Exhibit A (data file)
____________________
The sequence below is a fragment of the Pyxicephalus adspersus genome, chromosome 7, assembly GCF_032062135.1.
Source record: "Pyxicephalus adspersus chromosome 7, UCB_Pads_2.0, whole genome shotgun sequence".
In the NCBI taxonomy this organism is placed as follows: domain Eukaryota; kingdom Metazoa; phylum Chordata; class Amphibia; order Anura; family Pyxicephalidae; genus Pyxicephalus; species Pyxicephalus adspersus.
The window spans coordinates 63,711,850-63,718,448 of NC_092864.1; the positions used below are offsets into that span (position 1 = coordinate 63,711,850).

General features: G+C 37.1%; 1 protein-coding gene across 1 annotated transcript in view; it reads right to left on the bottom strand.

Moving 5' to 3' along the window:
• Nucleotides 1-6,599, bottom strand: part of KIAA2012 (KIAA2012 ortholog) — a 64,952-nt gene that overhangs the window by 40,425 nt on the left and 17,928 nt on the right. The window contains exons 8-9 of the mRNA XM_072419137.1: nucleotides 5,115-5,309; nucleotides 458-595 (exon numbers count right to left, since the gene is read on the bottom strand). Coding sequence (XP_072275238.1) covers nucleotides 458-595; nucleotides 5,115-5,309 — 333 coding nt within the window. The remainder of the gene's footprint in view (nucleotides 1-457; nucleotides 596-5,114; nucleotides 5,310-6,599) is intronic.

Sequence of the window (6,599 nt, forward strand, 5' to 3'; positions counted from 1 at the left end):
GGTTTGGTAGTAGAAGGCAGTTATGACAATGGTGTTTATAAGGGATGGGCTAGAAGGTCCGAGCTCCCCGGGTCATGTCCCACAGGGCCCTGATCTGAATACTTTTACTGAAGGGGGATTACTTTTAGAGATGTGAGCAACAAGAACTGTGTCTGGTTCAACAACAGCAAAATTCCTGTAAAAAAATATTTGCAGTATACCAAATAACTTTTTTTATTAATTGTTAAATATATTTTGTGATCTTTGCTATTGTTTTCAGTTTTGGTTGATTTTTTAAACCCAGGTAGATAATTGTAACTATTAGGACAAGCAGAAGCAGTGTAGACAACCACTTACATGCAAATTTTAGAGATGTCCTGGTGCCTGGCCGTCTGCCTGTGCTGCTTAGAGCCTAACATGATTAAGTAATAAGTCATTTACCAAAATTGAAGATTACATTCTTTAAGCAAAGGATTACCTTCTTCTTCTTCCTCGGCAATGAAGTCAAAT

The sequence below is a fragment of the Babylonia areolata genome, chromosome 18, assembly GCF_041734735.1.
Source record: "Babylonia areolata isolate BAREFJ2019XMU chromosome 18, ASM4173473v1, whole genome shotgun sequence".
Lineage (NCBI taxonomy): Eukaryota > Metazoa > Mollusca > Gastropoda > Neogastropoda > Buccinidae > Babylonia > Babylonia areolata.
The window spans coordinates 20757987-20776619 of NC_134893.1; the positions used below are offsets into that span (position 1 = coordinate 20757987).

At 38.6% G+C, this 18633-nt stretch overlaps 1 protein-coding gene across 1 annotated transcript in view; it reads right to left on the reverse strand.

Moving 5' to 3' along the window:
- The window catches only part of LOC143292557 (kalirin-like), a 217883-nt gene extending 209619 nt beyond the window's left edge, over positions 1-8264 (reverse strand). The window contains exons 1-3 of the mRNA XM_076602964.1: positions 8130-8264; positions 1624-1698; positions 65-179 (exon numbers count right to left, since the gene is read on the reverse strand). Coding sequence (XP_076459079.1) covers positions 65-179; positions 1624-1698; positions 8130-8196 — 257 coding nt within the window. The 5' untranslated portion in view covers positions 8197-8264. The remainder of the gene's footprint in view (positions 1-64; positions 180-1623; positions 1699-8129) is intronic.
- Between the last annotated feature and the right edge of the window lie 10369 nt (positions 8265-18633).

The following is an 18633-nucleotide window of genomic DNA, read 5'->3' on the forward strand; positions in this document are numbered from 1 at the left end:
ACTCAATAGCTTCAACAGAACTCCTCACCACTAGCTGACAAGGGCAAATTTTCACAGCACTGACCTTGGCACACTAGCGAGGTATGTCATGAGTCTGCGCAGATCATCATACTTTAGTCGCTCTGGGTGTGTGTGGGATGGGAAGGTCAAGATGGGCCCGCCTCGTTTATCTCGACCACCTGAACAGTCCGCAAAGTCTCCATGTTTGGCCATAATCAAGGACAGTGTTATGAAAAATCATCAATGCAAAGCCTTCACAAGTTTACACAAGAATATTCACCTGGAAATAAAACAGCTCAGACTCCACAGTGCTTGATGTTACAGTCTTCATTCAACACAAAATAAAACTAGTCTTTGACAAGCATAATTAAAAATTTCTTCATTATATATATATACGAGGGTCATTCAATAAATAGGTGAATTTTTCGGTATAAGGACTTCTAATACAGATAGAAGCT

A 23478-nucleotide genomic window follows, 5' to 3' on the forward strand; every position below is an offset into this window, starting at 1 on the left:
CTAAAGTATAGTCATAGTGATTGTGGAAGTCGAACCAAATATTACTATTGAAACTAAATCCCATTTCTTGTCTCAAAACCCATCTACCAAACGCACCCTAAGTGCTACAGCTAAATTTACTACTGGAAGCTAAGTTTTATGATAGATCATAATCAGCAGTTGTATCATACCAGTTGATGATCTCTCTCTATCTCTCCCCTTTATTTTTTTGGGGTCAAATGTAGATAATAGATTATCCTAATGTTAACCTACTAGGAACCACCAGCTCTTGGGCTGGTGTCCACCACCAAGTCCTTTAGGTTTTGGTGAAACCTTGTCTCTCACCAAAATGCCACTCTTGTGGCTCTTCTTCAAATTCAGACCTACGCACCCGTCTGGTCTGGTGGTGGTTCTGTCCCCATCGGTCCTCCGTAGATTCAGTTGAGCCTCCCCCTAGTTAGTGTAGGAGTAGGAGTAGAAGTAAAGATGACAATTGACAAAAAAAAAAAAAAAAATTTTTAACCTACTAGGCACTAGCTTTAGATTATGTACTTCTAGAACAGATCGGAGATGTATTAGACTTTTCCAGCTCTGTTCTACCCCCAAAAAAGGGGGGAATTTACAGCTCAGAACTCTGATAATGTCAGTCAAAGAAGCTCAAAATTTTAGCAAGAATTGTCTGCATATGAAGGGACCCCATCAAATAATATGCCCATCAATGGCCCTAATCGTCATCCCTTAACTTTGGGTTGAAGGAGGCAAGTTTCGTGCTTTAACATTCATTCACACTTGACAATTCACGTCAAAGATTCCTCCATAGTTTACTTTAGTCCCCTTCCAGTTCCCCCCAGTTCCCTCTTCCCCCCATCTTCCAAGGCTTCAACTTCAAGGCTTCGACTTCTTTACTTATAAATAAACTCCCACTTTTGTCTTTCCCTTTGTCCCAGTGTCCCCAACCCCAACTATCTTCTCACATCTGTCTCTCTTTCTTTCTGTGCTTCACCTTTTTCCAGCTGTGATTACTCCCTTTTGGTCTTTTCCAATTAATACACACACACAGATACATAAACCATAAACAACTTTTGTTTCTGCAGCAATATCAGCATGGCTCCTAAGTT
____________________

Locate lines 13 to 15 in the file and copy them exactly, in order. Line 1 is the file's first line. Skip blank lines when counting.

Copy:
The window spans coordinates 20757987-20776619 of NC_134893.1; the positions used below are offsets into that span (position 1 = coordinate 20757987).

At 38.6% G+C, this 18633-nt stretch overlaps 1 protein-coding gene across 1 annotated transcript in view; it reads right to left on the reverse strand.

Moving 5' to 3' along the window: